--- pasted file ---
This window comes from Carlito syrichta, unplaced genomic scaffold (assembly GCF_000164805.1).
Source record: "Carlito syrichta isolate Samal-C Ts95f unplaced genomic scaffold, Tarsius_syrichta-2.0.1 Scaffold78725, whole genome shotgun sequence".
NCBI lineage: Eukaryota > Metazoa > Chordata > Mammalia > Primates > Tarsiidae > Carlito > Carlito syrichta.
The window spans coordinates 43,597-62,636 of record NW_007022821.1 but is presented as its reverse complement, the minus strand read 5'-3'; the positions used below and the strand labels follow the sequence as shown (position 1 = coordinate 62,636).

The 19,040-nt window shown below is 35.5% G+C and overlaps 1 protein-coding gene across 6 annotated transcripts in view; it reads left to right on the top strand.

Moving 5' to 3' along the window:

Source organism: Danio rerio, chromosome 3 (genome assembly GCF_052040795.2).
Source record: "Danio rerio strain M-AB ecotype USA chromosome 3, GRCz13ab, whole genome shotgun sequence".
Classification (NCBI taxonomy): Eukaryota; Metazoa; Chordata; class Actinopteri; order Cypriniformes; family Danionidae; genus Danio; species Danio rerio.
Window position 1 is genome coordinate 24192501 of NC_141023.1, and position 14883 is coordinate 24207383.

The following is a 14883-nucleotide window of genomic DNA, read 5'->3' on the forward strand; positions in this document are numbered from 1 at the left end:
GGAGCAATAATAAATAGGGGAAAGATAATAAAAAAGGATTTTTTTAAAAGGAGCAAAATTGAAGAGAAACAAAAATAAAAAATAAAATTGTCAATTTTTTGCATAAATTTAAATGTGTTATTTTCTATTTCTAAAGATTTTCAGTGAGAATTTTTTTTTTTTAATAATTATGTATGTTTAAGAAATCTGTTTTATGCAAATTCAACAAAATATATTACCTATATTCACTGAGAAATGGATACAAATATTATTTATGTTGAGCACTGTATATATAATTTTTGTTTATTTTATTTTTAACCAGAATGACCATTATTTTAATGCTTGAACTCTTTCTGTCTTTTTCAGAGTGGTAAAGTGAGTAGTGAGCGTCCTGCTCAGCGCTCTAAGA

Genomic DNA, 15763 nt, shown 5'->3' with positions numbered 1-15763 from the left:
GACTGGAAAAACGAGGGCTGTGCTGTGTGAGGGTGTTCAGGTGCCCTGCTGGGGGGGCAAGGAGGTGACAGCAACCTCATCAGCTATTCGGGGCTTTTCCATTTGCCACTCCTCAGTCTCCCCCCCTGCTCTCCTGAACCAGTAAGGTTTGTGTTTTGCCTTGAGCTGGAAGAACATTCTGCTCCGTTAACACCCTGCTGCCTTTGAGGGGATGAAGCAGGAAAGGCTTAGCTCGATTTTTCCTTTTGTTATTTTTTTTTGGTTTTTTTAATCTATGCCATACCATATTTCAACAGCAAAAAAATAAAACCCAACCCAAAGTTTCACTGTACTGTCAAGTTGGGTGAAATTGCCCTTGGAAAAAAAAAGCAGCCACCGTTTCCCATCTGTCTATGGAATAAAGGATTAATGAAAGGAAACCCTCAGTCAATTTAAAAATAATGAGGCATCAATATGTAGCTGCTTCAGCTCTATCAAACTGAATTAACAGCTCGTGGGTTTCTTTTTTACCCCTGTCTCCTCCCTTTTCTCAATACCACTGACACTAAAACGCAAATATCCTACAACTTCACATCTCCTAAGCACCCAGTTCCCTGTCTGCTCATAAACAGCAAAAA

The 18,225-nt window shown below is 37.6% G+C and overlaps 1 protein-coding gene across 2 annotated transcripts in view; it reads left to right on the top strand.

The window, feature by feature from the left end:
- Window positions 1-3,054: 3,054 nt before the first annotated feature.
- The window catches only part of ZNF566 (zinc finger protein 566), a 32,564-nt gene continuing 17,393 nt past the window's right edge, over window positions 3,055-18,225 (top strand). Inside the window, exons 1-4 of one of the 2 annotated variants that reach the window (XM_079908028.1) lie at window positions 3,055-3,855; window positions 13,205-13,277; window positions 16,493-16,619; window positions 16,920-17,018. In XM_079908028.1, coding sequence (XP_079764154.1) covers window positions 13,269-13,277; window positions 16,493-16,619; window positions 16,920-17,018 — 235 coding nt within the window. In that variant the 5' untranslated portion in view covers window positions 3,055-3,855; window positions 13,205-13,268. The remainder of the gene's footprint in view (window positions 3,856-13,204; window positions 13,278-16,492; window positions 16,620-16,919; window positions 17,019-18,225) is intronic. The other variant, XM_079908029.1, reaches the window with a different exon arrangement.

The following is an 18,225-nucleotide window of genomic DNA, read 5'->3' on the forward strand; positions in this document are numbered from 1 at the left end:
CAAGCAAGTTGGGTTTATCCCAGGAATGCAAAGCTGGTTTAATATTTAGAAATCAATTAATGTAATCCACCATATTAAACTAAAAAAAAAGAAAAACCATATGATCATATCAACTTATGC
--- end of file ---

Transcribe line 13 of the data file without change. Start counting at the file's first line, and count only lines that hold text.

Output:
Genomic DNA, 15763 nt, shown 5'->3' with positions numbered 1-15763 from the left: